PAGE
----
BEIRUT: Rene Gonzalez, one of the Cuban 5, who served more than 13 years in a U.S. jail, spoke in solidarity with hunger striking Palestinian prisoners here on May 14. His comments were warmly received at the Third Arab-International Forum on Justice for Palestine. Maan Bashour, a convener of the event, said that the two-day forum is part of international efforts to support Palestine isolate Israel internationally.
Gonzalez expressed support for the 1,300 Palestinian prisoners on an indefinite hunger strike in Israeli jails for basic human rights. He urged participants to increase their solidarity efforts with Palestine, and said Cuba and its people will always support the cause of the Palestinian people for sovereignty and independence.
The forum was attended by 400 people from 35 countries. Most came from the Arab countries, with many delegations containing prominent individuals and long-time fighters for Palestine. All of the major Palestinian resistance groups were there, many with high-level representatives. Among those greeting the conference from Lebanon, the host country, were a spokesperson from Hezbollah, the Shia Mufti of Lebanon, a representative of the Lebanese Prime Minister, and a leader of the Greek Catholic community.
Also attending were solidarity activists, progressive attorneys, and refugee and human rights advocates from Greece, Ireland, Spain, Canada and the U.S.
Participants discussed ways to confront Israel’s Apartheid system, how best to fight administrative detention in Israeli prisons, the status and prospects of boycott initiatives and how groups can build solidarity with Palestine.
Solidarity with hunger strikers
At the May 14 plenum, a message of solidarity was delivered to the conference from Tommy McKearney, an Irish political prisoner held by Britain for 15 years, who participated in the 1980 hunger strike with Bobby Sands for 55 days. Sands and nine other Irish liberation fighters died in that strike due to British intransigence.
In the course of the conference it was announced that more than a dozen prominent South Africans, including cabinet members and anti-apartheid activists formerly imprisoned on Robben Island had begun a 24-hour fast in solidarity with the Palestinian hunger strikers. African National Congress
Chairperson Baleka Mbete had previously called Israeli apartheid “far worse” than apartheid in South Africa.
Reviewing gains, planning future strategies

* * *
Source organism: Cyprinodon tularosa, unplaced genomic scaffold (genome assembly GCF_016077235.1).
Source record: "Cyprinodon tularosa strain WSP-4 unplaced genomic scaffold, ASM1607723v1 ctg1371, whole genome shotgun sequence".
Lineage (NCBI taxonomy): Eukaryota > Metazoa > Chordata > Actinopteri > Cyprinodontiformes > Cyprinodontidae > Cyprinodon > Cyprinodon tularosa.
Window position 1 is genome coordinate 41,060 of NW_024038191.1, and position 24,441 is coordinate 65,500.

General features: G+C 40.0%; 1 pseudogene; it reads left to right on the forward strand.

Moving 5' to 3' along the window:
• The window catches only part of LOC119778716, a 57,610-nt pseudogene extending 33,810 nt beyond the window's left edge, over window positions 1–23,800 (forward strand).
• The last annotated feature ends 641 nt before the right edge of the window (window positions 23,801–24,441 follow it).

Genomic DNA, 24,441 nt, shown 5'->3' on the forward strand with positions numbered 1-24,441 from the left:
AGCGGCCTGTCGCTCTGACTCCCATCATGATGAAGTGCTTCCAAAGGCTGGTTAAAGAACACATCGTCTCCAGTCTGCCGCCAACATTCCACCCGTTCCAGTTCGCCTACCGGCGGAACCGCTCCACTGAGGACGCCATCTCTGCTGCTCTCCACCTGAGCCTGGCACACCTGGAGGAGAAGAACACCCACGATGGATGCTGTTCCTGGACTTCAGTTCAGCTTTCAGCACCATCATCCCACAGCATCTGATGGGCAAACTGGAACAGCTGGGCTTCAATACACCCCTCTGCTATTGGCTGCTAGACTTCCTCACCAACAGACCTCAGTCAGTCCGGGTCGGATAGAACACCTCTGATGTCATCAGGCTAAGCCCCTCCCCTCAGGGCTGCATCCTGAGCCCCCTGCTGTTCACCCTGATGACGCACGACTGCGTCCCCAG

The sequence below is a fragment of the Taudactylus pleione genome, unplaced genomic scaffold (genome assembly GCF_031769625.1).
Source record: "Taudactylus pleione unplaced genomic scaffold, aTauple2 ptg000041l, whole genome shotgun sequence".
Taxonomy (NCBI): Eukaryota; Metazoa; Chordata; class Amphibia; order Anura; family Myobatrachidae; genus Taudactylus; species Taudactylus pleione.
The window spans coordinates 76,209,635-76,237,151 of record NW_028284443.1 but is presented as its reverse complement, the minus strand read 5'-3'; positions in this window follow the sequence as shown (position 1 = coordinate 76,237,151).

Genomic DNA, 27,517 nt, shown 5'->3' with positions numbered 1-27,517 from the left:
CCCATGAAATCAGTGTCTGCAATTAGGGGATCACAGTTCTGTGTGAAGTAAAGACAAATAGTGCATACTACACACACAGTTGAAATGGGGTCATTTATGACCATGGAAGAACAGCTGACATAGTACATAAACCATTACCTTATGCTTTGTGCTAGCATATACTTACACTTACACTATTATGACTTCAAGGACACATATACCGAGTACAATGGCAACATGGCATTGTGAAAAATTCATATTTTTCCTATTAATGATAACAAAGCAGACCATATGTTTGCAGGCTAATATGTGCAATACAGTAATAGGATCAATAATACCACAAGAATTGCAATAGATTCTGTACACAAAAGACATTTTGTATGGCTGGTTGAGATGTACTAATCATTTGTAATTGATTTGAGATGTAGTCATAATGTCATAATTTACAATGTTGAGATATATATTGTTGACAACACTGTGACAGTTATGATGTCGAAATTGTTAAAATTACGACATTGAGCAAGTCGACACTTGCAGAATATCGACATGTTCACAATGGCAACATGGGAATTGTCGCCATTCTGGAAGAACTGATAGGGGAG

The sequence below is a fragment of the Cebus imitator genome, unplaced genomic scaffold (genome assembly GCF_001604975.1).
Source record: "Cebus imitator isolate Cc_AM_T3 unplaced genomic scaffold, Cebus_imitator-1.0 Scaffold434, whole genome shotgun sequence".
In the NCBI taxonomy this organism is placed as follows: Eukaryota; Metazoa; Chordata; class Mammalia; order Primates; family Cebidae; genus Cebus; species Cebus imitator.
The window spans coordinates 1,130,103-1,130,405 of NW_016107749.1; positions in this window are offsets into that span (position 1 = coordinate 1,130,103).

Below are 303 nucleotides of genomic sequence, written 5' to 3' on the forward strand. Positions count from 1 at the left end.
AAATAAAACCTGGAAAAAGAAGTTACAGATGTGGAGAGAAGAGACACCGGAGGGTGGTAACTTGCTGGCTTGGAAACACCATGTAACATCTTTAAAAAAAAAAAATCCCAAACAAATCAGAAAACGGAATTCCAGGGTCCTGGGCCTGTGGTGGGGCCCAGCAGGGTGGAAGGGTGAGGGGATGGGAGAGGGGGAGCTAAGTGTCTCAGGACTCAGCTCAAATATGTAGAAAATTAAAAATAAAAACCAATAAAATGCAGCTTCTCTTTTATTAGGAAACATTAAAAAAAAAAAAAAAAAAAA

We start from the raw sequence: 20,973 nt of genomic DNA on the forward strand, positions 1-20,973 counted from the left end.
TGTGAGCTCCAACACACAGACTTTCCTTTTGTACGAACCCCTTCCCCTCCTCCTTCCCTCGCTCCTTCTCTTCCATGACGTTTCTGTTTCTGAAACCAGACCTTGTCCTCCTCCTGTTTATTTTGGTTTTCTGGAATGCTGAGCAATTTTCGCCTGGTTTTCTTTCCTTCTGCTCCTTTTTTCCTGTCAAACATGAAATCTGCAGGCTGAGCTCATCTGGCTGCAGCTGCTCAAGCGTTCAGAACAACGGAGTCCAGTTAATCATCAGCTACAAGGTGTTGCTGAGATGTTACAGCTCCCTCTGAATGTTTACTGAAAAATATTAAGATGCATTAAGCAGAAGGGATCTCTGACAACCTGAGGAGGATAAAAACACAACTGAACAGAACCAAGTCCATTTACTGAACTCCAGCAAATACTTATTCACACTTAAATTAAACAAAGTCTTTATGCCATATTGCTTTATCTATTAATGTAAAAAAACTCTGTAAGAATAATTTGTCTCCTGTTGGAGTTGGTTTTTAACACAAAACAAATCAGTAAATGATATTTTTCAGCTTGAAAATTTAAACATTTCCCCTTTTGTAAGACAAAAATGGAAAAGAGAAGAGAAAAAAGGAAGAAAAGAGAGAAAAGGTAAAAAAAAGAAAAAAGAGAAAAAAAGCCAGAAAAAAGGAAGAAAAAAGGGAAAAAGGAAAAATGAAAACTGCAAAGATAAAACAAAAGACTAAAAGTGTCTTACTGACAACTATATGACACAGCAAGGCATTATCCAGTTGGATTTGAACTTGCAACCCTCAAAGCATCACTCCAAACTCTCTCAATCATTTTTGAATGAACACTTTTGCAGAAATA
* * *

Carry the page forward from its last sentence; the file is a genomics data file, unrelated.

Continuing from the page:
John Thomas Lyone, the Irish activist who introduced the successful Dublin City Council resolution to fly the Palestinian flag over Dublin City Hall for a month, called for everyone to increase their efforts in solidarity with Palestine.
An attorney from Spain said that 100 municipatities in that country have voted to end complicity with Israeli occupation and illegal settlements, including Barcelona, the country’s second largest municipality.
The speaker from the U.S. was Richard Becker, of the ANSWER Coalition (Act Now to Stop War and End Racism), who described the United States as “the main funder, armor and protector of the Zionist state.” He recounted solidarity actions that ANSWER and other organizations have carried out, including the stopping the Israeli Zim line ships docking in on the West Coast, and protests at the annual AIPAC-American-Israel Public Affairs Committee conferences.
An attorney from Montreal offered strategies on how activists might best utilize the recent report issued by the report issued by the UN Economic and Social Commission for Western Asia on Israeli apartheid. This report details within the context of international law how the Israeli regime is guilty of apartheid in its treatment of all Palestinian people. Apartheid is considered a crime against humanity, second only to genocide.
The conference broke down into workshops, with this reporter attending one on ending administrative detention, focused on reaching people in the U.S. and Europe. The workshop was attended by Middle Eastern experts on this question and by solidarity activists from Lebanon, Ireland, and Greece and
the U.S. In addition to this reporter other U.S. participants were Vicente Contreras from the Party for Socialism and Liberation and Richard Becker from ANSWER Coalition.
An expert on administrative detention explained that the laws which Israel uses are inherited from British colonialism. Britian used these laws all over the world—in India. South Africa, Palestine. Tens of millions have suffered from this, he said .These laws are racist, and illegal from a human rights perspective. These laws have been used to disrupt the Palestinian intifada, as Israel arrests and detains leaders and activists at will.
Suggestions raised in the workshop discussion included establishing a web site where resources could be downloaded and shared, and calling an international conference in the next year as part of a campaign to end administrative detention.
The conference ended with participants going to the Shatila Palestinian refugee camp and joining residents in a solidarity rally for the prisoners on hunger strike.
The International Forum for Justice in Palestine will meet in a year, to assess progress, and strategize for future actions.